This academic year SCYP is partnering with the City of Troutdale. This dynamic suburban community of nearly 17,000 residents is situated on the eastern edge of the Portland metropolitan region and the western edge of the Columbia River Gorge. Settled in the late 1800s and incorporated in in 1907, Troutdale is proud of its small town feel while having big opportunities for sustainable growth in a beautiful natural setting.

Classes across the University of Oregon campus will be working with Troutdale, including architecture, journalism, planning, landscape architecture, law, public administration, nonprofit management, and engineering (Portland State University). Planning for winter and spring terms is occurring now and classes will continue to be added.

DESIGN & PLANNING: Introduction to Planning Practice, Planning Analysis I, Human Settlements

FALL 2020 Revitalizing the Overlook Tract (Opportunity Site #7)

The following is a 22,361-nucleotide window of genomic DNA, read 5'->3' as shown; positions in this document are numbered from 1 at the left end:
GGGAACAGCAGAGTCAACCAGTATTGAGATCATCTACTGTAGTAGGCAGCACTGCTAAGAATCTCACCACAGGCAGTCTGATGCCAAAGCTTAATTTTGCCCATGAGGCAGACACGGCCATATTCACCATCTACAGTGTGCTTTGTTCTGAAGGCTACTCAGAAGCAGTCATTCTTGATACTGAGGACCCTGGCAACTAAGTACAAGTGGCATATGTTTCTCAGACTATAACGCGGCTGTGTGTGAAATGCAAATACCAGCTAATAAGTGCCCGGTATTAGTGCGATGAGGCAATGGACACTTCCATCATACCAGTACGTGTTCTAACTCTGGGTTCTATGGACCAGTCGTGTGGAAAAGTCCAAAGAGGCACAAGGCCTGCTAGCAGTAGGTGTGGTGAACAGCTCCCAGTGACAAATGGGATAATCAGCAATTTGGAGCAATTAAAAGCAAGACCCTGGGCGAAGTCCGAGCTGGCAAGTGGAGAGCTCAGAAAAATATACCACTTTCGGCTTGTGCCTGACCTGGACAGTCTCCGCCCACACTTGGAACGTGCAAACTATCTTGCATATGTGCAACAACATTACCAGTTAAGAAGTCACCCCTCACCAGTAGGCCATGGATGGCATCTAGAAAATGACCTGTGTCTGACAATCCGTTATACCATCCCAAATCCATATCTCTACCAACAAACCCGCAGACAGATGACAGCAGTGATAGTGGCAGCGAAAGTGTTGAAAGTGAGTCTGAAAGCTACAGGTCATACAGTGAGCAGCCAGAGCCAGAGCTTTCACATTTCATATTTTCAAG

Project Description: The City is interested in revitalizing Opportunity Site #7 (the Overlook Tract), a critical 4.3- acre site identified in the recently approved Town Center Plan. Using three key themes—climate change, housing insecurity, and racial justice—students analyzed opportunities and challenges of revitalizing the site as affordable housing.

Recommendations: Each student team researched relevant land use, transportation, history, urban design, and economic development, among other important topics. Although each group recommended unique features specific to their focus area, common elements included:

  • Utilizing open space within the development to support community activities, such as a community garden
  • Providing first-floor commercial space to introduce jobs and amenities to the site since it is close to downtown